Scott Kelly
Scott Kelly inside the Cupola, a special module which provides a 360-degree viewing of the Earth and the space stationNASA/Reuters

Astronaut Scott Kelly returned to Earth on Wednesday 2 March. His landing signified the end of a mission lasting 340 days – the longest amount of time any American has spent in space without at least one trip home.

His mission began on 27 March 2015, when he journeyed into space along with his Russian partner, Mikhail Kornienko.

In total, Kelly has now spent 520 days in space - including previous missions. That makes him the US astronaut who has spent the most time away from Earth.

Kelly's mission was to explore how the body is affected by being in space. That includes weightlessness, radiation and isolation.

For example, one of the research projects Kelly took part in was to examine the effect of fluids moving through the body in space. Whilst weightless, these fluids tend to move into the upper body, and that can cause a build up of pressure inside the head causing vision problems

To correct this, the scientists tested the use of Russian chibis devices - a suit which looks like a mechanical pair of trousers. This device pulls the fluids towards the legs of the astronaut, mimicking gravity on Earth.

Kelly took part in nearly 400 experiments whilst on board the International Space Station - all of which helped Nasa explore how life would survive living on Mars.

He also ventured out of the ISS on three separate space walks. These were to carry out ISS maintenance, fixing the mobile transporter system on board, and also reconfiguring an ammonia cooling system.

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Scott Kelly and Terry Virts work on a Carbon Dioxide Removal Assembly (CDRA) inside the Japanese Experiment ModuleNASA/Reuters
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Scott Kelly enjoys his first drink from the new ISSpresso machine. The espresso device allows crews to make tea, coffee, broth, or other hot beverages they might enjoyNASA/Reuters
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Scott Kelly is shown with flight engineer Sergey VolkovNASA/Reuters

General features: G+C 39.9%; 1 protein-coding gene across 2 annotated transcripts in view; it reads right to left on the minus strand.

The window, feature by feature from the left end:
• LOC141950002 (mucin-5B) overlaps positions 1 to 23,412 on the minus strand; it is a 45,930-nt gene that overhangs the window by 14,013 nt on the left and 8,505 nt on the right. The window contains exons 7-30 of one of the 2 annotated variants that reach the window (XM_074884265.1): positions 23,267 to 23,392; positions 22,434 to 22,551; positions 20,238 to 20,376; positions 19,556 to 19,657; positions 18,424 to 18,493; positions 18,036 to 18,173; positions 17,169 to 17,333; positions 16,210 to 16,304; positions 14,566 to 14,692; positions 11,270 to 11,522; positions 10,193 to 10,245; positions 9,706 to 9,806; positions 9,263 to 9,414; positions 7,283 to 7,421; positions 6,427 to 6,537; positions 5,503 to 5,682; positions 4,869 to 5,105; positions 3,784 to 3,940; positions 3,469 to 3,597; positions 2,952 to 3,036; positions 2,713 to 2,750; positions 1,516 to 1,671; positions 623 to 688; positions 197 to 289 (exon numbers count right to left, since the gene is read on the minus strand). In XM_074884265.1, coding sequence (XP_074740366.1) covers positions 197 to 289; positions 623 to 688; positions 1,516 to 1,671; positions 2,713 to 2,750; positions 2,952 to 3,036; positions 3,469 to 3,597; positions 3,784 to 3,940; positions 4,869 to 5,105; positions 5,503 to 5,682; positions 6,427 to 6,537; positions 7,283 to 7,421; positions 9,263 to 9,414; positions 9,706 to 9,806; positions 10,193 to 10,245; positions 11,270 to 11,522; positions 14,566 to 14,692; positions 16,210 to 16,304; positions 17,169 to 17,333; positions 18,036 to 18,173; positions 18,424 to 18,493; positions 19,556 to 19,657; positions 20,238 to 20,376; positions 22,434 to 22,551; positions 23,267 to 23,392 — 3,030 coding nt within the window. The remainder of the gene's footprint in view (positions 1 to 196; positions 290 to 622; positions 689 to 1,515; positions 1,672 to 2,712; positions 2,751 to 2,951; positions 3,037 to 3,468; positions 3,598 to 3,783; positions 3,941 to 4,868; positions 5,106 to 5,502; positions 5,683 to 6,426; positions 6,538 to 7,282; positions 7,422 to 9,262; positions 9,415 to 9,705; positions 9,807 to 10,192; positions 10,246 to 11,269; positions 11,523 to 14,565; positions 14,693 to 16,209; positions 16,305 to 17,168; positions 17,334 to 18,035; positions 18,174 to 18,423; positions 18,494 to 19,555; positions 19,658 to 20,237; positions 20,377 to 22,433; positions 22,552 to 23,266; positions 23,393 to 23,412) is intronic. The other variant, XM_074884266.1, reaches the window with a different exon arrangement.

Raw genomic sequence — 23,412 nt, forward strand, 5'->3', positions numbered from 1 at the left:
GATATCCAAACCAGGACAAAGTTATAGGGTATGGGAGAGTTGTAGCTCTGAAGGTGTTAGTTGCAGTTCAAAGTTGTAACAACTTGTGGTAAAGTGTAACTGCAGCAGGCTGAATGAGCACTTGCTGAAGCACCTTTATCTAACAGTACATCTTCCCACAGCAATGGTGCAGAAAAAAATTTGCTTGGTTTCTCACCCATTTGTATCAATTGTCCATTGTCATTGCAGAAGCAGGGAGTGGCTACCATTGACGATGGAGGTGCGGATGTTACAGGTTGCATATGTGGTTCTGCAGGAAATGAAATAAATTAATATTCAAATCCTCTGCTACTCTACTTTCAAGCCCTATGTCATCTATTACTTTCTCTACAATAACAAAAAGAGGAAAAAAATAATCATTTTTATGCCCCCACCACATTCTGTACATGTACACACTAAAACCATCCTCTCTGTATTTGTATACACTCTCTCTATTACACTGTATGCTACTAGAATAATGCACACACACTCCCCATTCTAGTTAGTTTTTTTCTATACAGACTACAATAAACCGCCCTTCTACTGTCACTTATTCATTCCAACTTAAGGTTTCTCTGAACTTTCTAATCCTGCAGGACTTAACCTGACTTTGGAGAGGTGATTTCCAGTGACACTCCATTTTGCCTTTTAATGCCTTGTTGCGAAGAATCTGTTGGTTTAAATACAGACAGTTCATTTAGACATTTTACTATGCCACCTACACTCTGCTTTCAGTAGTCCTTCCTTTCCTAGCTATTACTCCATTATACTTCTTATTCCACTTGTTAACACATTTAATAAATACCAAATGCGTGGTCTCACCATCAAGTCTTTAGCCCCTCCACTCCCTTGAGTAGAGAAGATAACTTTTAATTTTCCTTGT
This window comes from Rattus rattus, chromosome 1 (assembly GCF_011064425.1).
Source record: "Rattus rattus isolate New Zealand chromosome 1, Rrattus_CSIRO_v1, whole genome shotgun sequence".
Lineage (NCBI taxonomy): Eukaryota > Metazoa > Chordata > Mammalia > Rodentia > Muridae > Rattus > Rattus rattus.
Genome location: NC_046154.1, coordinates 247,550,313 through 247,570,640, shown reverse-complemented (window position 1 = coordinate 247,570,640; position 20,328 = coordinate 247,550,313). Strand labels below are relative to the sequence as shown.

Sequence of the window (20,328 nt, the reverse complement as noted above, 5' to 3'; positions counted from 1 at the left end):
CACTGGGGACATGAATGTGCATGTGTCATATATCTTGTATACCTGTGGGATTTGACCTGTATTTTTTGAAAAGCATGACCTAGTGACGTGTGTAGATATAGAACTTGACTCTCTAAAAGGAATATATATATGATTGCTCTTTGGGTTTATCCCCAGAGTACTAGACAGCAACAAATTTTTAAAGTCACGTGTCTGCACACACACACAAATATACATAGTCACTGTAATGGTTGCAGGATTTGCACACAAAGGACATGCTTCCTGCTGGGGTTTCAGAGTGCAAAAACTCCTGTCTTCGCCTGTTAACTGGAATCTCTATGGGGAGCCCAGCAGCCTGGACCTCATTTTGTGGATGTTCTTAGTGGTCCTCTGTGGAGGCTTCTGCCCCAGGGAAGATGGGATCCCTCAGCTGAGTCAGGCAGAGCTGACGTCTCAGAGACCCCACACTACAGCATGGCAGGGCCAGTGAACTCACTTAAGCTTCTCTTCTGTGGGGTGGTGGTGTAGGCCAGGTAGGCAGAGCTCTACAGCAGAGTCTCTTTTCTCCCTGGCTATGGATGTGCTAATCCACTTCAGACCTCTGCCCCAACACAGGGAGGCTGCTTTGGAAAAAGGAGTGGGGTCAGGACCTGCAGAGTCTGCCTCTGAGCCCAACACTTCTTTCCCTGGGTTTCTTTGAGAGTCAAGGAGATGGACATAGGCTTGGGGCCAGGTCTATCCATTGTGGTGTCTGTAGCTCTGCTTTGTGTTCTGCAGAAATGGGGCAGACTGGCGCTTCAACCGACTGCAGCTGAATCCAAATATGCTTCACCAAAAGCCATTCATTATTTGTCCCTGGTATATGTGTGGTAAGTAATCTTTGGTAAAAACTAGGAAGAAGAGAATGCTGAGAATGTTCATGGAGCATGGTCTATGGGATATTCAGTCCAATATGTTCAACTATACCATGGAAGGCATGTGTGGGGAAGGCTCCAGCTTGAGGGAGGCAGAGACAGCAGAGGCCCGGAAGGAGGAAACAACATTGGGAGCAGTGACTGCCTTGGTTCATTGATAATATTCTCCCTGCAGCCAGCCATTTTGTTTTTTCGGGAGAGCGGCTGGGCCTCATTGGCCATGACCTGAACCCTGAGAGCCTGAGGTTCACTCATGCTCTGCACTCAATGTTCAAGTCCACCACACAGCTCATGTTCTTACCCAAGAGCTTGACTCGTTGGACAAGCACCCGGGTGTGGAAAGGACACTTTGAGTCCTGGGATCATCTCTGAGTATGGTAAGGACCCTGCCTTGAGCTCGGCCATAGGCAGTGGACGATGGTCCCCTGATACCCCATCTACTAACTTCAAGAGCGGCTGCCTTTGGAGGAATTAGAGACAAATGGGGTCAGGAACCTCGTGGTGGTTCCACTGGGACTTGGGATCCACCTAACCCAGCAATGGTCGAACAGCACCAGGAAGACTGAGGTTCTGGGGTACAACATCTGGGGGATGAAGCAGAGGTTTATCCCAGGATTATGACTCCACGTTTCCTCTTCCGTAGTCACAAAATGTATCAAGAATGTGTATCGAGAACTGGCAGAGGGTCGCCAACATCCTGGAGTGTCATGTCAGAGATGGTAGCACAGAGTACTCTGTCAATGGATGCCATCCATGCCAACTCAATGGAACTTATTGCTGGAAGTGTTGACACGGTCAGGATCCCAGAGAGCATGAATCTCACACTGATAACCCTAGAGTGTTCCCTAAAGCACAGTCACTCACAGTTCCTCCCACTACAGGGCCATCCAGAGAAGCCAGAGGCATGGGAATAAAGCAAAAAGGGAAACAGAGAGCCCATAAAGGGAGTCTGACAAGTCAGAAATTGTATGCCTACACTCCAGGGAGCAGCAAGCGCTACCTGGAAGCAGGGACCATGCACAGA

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Scott Kelly watches a bunch of fresh carrots float in front of him during snack timeNASA/Reuters
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Scott Kelly while watching his twin brother Mark Kelly's appearance on JeopardyNASA/Reuters
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Scott Kelly corrals the supply of fresh fruit that arrived on the Kounotori 5 H-II Transfer Vehicle. Visiting cargo ships often carry a small cache of fresh food for crew members aboard the International Space StationNASA/Reuters
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Scott Kelly as he prepares a scientific experimentNASA/Reuters
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Scott Kelly has his morning coffee and TV news from the Houston areaNASA/Reuters
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Scott Kelly during a spacewalk in which Kelly and Flight Engineer Tim Kopra successfully moved the International Space Station's mobile transporter rail car ahead of a docking of a Russian cargo supply spacecraftNASA/Reuters
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The International Space Station Expedition 45 crew gathers inside the Destiny laboratory to celebrate the 15th anniversary of continuous human presence aboard the International Space StationNASA/Reuters

Kelly returned home in the Soyuz TMA-18M spacecraft, also carrying Russian cosmonauts Sergei Volkov and Mikhail Korniyenko. They landed near the town of Zhezkazgam, Kazakhstan, at 04.26 am GMT.

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The Soyuz TMA-18M spacecraft carrying International Space Station (ISS) crew members U.S. astronaut Scott Kelly, Russian cosmonauts Sergei Volkov and Mikhail Korniyenko descends shortly before landing near the town of Dzhezkazgan (Zhezkazgan), KazakhstanNASA/Reuters
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Ground personnel help U.S. astronaut Scott Kelly to get out of a Soyuz capsule shortly after landingNASA/Reuters
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Ground personnel carry U.S. astronaut Scott Kelly shortly after landingNASA/Reuters
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U.S. astronaut Scott Kelly is assisted by ground personnel shortly after landingNASA/Reuters
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U.S. astronaut Scott Kelly (R) and Russian cosmonauts Sergei Volkov (C) and Mikhail Korniyenko, surrounded by ground personnel, rest shortly after landingNASA/Reuters